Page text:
• To ALL forum users - As of late I have been getting quite a few private messages with questions about build ups here on the forum, or tech questions about your personal project. While I appreciate the interest, sending me a private message about these topics distracts from, and undermines the purpose of having a forum here. During the day I wear many hats as a small business owner-operator and I work tirelessly to provide the absolute best service possible to you, our valued customer. When I created this forum I rounded up some of the best minds I knew so that any tech question you might have could be asked and answered by either myself or one of my highly experienced moderators, this way the next time this same question is asked the answer can be easily found and utilized by the next IH enthusiast having the same question. This allows me the freedom to run the day to day operations of the business and minimize the impact to shipments and shop activities that these distractions can cause. It is of the up most importance for me to complete the daily tasks in order to best take care of you our customer, all the while providing you a forum to get the level advice and input you have come to expect and deserve from the premier IH shop in the country.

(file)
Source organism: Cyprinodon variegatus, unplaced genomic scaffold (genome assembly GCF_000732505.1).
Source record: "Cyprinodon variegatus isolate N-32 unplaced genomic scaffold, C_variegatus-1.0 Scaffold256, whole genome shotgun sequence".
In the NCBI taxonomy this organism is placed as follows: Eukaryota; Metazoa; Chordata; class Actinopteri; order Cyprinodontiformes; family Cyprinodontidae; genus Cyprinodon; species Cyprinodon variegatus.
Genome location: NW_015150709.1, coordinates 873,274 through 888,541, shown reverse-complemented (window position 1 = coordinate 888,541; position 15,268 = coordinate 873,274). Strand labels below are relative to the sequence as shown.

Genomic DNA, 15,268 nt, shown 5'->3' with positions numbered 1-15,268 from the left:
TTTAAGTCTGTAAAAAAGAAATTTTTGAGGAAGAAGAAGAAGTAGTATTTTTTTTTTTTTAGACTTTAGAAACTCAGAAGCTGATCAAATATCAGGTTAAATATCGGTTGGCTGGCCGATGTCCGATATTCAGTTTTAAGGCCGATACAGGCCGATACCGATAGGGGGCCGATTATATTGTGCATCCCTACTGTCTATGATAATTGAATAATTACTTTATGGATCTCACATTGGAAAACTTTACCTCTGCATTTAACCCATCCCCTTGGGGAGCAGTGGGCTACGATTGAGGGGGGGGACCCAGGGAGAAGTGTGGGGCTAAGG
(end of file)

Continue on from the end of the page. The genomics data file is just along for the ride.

So with that I ask that anyone with a question about one of our build ups or a general tech question to please use the forum as it was intended. I am absolutely available by telephone to answer your questions as well but at times may direct you back to our website to better field your question or questions. Most other private messages I will be glad to answer for you.